Communicating objects represent a subject of much interest in the domain of service creativity or in the field of new implemented techniques. The latter are based on wireless communication systems that combine simplicity set-up with a great use facility. Wireless local area networks (WLAN) are indispensable for communicating objects and their expansion induces an increasing need for research and development on these systems; in particular concerning the increase of data rate.
This increasing need of data exchange associated with pressure on scarce spectrum resources led the manufacturers of WLAN systems to investigate the millimeterfrequency bands (30 to 300 GHz). With such frequencies, the available bandwidth high data rates of about 120 Mb/s to be reached.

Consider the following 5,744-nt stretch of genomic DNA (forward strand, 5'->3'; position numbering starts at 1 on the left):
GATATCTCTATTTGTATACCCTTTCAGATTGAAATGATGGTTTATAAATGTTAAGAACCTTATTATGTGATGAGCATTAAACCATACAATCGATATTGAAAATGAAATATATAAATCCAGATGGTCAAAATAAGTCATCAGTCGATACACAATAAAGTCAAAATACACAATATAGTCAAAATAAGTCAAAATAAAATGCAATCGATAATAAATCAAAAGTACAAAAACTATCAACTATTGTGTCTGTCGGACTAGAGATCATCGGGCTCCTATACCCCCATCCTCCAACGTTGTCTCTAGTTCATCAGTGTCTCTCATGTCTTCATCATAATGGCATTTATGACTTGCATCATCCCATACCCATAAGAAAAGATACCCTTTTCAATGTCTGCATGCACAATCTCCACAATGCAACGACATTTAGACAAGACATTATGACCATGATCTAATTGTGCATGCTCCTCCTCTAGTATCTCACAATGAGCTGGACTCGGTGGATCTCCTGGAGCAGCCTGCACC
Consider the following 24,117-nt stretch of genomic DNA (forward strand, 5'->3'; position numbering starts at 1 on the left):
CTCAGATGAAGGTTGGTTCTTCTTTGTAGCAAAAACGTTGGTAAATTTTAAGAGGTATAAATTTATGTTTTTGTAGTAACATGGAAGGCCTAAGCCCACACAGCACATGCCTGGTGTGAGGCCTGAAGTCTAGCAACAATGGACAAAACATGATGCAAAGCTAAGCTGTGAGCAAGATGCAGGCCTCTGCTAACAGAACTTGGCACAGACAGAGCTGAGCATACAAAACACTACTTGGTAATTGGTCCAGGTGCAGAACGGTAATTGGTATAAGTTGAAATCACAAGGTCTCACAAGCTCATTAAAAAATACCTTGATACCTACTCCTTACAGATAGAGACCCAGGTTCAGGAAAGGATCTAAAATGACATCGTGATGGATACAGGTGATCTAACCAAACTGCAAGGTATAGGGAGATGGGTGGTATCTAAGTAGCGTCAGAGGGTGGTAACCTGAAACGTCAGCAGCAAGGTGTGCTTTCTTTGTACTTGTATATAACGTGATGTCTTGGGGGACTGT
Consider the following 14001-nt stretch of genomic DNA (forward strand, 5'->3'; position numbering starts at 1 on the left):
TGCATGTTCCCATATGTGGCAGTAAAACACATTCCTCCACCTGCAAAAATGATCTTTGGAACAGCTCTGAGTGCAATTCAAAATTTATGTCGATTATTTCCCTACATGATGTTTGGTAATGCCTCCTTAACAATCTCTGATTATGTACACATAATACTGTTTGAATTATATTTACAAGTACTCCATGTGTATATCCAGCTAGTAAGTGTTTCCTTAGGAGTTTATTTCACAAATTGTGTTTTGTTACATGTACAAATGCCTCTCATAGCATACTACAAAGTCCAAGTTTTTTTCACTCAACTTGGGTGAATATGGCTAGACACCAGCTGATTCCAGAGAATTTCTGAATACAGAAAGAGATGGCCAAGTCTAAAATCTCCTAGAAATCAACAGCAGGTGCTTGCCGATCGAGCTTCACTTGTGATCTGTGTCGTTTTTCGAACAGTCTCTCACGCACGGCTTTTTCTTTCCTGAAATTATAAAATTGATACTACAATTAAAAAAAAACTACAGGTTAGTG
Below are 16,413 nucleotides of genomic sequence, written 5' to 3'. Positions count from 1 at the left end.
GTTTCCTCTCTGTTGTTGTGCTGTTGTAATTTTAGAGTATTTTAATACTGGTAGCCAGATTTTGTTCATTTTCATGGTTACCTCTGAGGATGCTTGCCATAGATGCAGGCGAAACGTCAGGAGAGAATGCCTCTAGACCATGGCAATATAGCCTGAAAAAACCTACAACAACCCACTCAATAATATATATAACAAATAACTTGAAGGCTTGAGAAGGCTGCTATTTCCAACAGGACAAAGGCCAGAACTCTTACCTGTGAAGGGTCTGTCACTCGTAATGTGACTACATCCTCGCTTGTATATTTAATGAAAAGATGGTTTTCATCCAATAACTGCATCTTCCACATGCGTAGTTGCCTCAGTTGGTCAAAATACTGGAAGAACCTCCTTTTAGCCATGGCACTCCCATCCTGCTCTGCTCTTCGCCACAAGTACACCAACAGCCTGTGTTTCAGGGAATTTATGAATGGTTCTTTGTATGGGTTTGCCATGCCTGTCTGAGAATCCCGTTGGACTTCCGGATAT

However, the "outdoor links" above 10 GHz are affected by atmospheric and weather conditions that are of importance to the link budget. In this context, FTR&D initiated a study to simulate the loss due to hydrometeors (rain, snow etc) above 30 GHz, which is the validity limit of the UIT-R models.
In the field of the local area networks, the band around 60 GHz shows interesting characteristics to optimise the deployment of indoor systems. Indeed, strong attenuation in open space, thus reducing interference between cells , as well as a large available bandwidth, will be a major asset for the realisation of future high data rate indoor systems.